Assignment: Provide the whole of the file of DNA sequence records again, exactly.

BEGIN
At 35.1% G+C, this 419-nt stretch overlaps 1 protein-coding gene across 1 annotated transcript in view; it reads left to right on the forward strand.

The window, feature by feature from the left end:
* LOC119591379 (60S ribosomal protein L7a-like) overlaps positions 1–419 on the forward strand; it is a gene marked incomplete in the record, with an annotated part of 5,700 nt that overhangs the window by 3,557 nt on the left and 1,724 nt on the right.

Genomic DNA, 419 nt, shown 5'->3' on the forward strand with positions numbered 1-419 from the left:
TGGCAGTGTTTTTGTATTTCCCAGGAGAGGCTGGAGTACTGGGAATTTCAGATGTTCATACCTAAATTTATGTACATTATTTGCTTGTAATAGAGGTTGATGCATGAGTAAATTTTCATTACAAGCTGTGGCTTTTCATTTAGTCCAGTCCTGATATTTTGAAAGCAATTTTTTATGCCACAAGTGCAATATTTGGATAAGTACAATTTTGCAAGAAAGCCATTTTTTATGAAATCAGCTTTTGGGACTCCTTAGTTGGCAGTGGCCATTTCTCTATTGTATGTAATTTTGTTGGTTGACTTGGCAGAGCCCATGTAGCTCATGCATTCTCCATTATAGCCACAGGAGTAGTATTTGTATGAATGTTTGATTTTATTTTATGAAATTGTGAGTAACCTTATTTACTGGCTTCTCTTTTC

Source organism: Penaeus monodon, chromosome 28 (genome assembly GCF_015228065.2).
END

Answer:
At 35.1% G+C, this 419-nt stretch overlaps 1 protein-coding gene across 1 annotated transcript in view; it reads left to right on the forward strand.

The window, feature by feature from the left end:
* LOC119591379 (60S ribosomal protein L7a-like) overlaps positions 1–419 on the forward strand; it is a gene marked incomplete in the record, with an annotated part of 5,700 nt that overhangs the window by 3,557 nt on the left and 1,724 nt on the right.

Genomic DNA, 419 nt, shown 5'->3' on the forward strand with positions numbered 1-419 from the left:
TGGCAGTGTTTTTGTATTTCCCAGGAGAGGCTGGAGTACTGGGAATTTCAGATGTTCATACCTAAATTTATGTACATTATTTGCTTGTAATAGAGGTTGATGCATGAGTAAATTTTCATTACAAGCTGTGGCTTTTCATTTAGTCCAGTCCTGATATTTTGAAAGCAATTTTTTATGCCACAAGTGCAATATTTGGATAAGTACAATTTTGCAAGAAAGCCATTTTTTATGAAATCAGCTTTTGGGACTCCTTAGTTGGCAGTGGCCATTTCTCTATTGTATGTAATTTTGTTGGTTGACTTGGCAGAGCCCATGTAGCTCATGCATTCTCCATTATAGCCACAGGAGTAGTATTTGTATGAATGTTTGATTTTATTTTATGAAATTGTGAGTAACCTTATTTACTGGCTTCTCTTTTC

Source organism: Penaeus monodon, chromosome 28 (genome assembly GCF_015228065.2).